Jessica Brody has just spent nearly a week trapped in a luxurious CIA penthouse making do with semi-decent wine, making time with her extramarital action figure, seeing her daughter freak out over spilled milk, and watching her husband choke back tears over the death of the man who tortured him for close to a decade. Rather than pique her curiosity, all of this has, in fact, shut it down entirely. "For the longest time, all I wanted was for you to tell me the truth," she tells Brody in the parked car that is their relationship. "I don't have to know anymore. I just don't want to."
It seems both convenient and counterproductive for Jess to take comfort in ignorance, especially to those of us impatiently waiting for next week's finale and its promise of either redemption or ruin for a sophomore season that's flirting with the edge. But if the episode briefly known as "The Motherfucker With a Turban" was about anything — and, let's be clear, at times it was hard to tell if it was — it was about Homeland’s particularly cynical view of truth: that, contra the black and white dogma of the Nazirs and Waldens of the world (RIP x2!) truth is entirely subjective, just another weapon to be used and abused, depending on who's doing the asking. Saul fights off the polygraph for the second time in a year — not because he's a mole, but because he knows the score: No matter his noble intentions, anything he says can and will be used against him by an even more dangerous motherfucker, this one in a slick suit. "The test is a goddamn farce," he barks. Sometimes it's better to keep the answers to yourself or, like Jess, just not know anything at all.
Kate Middleton Is Pregnant: "Royal-watchers all around the globe had been on tenterhooks for months." THAT SOUNDS UNCOMFORTABLE. "At long last, Will and Kate are expecting a little prince or princess!" While they were hoping to keep the story under wraps until Kate was 12 weeks along, and release the news on Christmas Day, it came out early when Middleton was admitted to a hospital for morning sickness. Nevertheless, "William and Kate are elated." They started trying in September, "once their Malaria medication has run its course" after their "royal tour of Southeast Asia." The holy "VIP baby leapfrogs Harry to become third in line for the throne behind William and his father." A nursery "is in the early stages" as the couple continue with their move into Kensington Palace. Get ready to hear all about the future royal baby for months from weirdo superfans.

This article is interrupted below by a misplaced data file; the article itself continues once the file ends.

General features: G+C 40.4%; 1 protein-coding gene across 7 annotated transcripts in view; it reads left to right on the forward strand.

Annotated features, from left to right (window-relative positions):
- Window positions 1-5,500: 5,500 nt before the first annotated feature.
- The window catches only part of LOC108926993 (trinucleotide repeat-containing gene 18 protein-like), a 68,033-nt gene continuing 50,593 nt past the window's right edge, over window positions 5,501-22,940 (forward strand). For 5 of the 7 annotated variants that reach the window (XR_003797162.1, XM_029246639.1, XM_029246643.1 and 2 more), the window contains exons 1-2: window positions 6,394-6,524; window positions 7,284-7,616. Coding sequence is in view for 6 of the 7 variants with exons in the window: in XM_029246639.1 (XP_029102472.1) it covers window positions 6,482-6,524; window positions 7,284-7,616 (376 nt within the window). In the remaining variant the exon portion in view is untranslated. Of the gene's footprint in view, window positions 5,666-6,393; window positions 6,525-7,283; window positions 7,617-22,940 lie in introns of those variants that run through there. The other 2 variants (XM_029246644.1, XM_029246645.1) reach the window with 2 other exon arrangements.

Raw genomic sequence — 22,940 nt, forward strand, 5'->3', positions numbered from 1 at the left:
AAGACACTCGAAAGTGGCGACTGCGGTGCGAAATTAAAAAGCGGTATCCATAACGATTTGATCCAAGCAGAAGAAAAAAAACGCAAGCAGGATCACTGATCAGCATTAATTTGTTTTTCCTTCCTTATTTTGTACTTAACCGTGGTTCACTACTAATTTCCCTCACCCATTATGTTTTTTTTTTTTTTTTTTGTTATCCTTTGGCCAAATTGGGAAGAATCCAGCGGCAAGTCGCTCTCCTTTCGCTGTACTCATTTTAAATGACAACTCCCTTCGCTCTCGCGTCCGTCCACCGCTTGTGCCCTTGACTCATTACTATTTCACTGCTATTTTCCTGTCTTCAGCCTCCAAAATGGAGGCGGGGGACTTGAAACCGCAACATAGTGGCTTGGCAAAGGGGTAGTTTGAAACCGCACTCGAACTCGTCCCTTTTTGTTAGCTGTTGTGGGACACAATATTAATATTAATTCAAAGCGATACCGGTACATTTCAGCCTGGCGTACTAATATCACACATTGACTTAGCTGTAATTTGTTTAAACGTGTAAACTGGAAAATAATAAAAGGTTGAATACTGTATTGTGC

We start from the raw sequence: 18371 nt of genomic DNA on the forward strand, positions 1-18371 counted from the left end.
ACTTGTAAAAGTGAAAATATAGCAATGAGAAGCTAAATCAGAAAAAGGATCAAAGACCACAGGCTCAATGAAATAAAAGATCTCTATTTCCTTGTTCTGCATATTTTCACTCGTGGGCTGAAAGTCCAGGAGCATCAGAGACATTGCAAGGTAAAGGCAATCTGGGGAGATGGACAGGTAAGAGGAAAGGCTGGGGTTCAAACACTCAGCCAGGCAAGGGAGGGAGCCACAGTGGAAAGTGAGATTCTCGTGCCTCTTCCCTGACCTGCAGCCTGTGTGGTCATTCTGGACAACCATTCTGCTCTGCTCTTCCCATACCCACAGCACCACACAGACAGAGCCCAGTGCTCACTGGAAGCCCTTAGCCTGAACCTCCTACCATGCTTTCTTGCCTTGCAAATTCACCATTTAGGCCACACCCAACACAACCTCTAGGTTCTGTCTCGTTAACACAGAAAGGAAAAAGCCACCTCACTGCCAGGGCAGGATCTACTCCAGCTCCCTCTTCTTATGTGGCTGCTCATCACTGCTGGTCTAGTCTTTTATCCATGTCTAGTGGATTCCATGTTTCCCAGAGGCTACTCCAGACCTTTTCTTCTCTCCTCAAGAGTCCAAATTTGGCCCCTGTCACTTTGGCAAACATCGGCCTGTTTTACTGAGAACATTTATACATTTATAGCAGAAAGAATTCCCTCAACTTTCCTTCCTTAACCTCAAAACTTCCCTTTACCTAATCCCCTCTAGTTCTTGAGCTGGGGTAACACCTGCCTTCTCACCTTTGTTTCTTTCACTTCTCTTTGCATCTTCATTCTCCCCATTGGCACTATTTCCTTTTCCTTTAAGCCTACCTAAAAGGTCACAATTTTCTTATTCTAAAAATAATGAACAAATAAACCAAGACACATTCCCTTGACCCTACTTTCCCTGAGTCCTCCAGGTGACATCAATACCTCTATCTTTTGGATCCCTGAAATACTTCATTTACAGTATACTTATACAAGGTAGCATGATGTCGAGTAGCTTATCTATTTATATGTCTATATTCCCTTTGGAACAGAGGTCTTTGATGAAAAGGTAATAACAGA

A month or so back I paid a visit to the Homeland set in Charlotte, North Carolina. I'll be writing more about my time there later this week, but I thought it was worth mentioning now since the scenes I watched being filmed all aired last night. Due to the choppy nature of TV shooting schedules, I had no idea just where the puzzle pieces I observed fit — I watched Claire Danes talk on her cell phone and get in her pre-crashed car over and over again for about an hour, leading me to assume the dramatic kidnapping was the episode's cliffhanger, not the inciting incident. I spent time with a mopey Dana and Finn on the roof and a frantic Saul and Virgil on the street, yet had absolutely no sense of what the hour was about or where it was heading.
Right up there with buzzkill spouses and eager-to-cuckold best friends, the overstuffed tack board has become one of the premier television clichés of our time. From the steady nobility of Lester Freamon to the neon inanity of Beauty & the Beast, committed characters on all ends of the dial use pushpins, twine, and intuition to puzzle out their show's greatest mysteries. (Just last week on Twitter The New Yorker's Emily Nussbaum suggested a show wholly devoted to the Pinterests of just such a manic protagonist.) The reigning queen of both mania and office supplies is Carrie Mathison, whose color-coded meltdown last season made for great television and a spike in Magic Marker sales.
There's a tack board in the CIA's special off-site surveillance dungeon this year, too. It's a staid and forlorn affair, unencumbered by bipolar rainbows or much of anything, really. For awhile there were photos of the immigrant cab drivers and car-wash attendants unlucky enough to cross Brody's path, but they were taken down soon enough. As we head into the final quarter of Homeland's rollicking second season, I'd wager the only things remaining on the board are photos of Abu Nazir, Roya Hamad, and perhaps one of Carrie's "Buy 9, Get 3 Free" coupons from the local Wine Depot.
Homeland is rightly lauded for many things, but humor is rarely among them. To be fair, topics like terrorism, mental health, and the unhygienic, lonely smearing of peanut butter onto crackers are not the stuff great comedies are made of. But was I wrong to see a few tendrils of winking good cheer peeking out from the cracks of what was otherwise a desperately tense hour? The first giveaway was the title: Last night's episode was called "I'll Fly Away," which, yes, helicopters. But "I'll Fly Away" was also the name of a critically adored NBC drama that aired two decades ago and gave Homeland writer Henry Bromell his start. (I'll Fly Away starred Regina Taylor as an African American maid and Sam Waterston as a liberal-ish Southern gentleman at the dawning of the civil rights era; forget the golden age of cable, you couldn't get such a high-minded series on the air today if Waterston also sold meth and Taylor moonlighted as the mother of dragons.)